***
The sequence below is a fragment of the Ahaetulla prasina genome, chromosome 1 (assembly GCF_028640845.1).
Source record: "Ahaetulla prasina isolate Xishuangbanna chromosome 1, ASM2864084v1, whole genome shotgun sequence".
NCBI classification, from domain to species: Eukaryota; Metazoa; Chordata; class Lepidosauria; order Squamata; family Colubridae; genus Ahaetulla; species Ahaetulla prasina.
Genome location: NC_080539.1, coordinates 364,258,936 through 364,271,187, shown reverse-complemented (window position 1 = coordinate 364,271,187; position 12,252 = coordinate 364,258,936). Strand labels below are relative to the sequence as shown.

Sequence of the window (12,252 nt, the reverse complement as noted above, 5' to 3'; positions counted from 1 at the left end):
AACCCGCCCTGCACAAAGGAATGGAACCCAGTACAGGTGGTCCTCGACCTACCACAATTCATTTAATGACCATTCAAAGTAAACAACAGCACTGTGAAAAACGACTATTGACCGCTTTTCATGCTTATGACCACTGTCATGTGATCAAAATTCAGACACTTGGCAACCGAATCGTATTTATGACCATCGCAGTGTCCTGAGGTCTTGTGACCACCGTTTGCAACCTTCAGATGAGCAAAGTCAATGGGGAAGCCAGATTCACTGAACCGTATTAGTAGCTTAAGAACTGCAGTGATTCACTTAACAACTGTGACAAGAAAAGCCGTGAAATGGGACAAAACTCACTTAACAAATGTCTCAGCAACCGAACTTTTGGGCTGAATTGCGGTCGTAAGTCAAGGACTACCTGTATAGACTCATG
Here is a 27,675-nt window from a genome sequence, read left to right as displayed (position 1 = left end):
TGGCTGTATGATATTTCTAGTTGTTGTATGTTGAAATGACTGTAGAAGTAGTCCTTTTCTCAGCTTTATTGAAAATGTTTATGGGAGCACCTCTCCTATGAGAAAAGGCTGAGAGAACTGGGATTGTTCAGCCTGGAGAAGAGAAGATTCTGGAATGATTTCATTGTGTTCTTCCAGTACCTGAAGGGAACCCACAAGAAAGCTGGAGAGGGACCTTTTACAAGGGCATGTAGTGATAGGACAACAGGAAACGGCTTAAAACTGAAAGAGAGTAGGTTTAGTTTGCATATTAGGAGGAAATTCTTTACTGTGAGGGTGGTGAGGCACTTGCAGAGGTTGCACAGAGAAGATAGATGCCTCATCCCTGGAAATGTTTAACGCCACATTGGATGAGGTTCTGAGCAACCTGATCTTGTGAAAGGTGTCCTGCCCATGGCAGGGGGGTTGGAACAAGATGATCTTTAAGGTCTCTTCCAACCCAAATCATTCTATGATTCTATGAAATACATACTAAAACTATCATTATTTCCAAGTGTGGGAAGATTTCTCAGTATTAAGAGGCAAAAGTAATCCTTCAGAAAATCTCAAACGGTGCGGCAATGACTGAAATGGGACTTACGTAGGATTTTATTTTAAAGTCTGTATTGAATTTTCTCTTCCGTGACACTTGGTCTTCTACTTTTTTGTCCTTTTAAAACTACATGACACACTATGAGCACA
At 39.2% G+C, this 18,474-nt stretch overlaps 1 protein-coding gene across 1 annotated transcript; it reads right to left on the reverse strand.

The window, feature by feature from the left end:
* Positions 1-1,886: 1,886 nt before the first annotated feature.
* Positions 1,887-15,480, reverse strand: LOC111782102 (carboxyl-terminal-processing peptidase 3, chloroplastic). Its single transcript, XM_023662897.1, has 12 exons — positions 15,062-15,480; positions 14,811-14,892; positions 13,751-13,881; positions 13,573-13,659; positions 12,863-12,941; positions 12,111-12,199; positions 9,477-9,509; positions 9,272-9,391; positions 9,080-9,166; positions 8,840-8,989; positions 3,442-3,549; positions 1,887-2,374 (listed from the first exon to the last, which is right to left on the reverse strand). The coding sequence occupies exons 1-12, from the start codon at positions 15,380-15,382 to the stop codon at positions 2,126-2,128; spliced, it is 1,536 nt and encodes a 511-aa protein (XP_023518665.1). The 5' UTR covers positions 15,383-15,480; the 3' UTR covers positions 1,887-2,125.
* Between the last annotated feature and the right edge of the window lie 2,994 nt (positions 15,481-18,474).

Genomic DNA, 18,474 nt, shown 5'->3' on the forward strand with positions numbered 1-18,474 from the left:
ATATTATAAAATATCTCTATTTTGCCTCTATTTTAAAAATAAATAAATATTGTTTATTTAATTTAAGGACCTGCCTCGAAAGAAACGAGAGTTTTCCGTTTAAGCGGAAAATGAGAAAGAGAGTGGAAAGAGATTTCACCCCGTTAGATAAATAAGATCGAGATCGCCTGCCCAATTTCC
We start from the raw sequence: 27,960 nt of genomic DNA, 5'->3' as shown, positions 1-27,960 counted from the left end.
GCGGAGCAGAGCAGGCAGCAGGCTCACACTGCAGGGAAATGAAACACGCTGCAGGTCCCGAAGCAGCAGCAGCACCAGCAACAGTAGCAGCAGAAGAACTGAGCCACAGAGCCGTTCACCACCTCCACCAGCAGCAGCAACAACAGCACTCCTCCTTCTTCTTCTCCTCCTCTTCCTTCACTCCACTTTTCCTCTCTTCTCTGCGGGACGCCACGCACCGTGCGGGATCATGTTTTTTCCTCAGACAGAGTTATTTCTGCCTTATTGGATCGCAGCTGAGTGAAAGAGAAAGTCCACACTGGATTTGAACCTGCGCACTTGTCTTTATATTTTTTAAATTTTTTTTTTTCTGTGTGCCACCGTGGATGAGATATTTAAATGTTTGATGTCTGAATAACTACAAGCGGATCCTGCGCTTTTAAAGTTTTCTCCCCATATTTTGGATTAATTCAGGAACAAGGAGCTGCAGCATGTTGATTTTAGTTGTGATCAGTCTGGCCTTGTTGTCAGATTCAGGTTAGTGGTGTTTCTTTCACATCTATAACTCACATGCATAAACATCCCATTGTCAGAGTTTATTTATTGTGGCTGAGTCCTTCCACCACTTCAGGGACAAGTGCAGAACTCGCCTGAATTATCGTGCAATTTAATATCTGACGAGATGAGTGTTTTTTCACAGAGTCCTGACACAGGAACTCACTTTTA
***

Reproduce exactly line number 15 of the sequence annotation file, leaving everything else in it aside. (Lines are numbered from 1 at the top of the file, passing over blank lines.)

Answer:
ATATTATAAAATATCTCTATTTTGCCTCTATTTTAAAAATAAATAAATATTGTTTATTTAATTTAAGGACCTGCCTCGAAAGAAACGAGAGTTTTCCGTTTAAGCGGAAAATGAGAAAGAGAGTGGAAAGAGATTTCACCCCGTTAGATAAATAAGATCGAGATCGCCTGCCCAATTTCC